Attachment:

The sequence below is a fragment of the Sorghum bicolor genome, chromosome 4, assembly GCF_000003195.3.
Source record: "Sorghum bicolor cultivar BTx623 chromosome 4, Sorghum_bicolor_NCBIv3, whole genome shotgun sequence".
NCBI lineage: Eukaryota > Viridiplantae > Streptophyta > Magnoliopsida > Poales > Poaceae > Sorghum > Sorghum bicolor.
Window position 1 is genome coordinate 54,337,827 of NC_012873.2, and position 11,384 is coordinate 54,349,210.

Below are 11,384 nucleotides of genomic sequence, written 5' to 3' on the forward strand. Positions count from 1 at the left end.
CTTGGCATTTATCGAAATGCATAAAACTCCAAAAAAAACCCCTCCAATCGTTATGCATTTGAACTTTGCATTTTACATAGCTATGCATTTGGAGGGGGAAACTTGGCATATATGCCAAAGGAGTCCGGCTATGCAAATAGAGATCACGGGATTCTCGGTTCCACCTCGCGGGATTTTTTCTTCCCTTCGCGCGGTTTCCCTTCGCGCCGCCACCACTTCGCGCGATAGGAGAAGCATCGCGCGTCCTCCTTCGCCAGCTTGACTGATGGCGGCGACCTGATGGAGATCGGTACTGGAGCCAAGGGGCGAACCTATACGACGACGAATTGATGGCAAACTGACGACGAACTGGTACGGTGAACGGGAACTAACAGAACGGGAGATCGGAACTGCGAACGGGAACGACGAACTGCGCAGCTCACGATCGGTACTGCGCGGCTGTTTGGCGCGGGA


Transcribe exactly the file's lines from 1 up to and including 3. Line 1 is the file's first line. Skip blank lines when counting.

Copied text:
The sequence below is a fragment of the Sorghum bicolor genome, chromosome 4, assembly GCF_000003195.3.
Source record: "Sorghum bicolor cultivar BTx623 chromosome 4, Sorghum_bicolor_NCBIv3, whole genome shotgun sequence".
NCBI lineage: Eukaryota > Viridiplantae > Streptophyta > Magnoliopsida > Poales > Poaceae > Sorghum > Sorghum bicolor.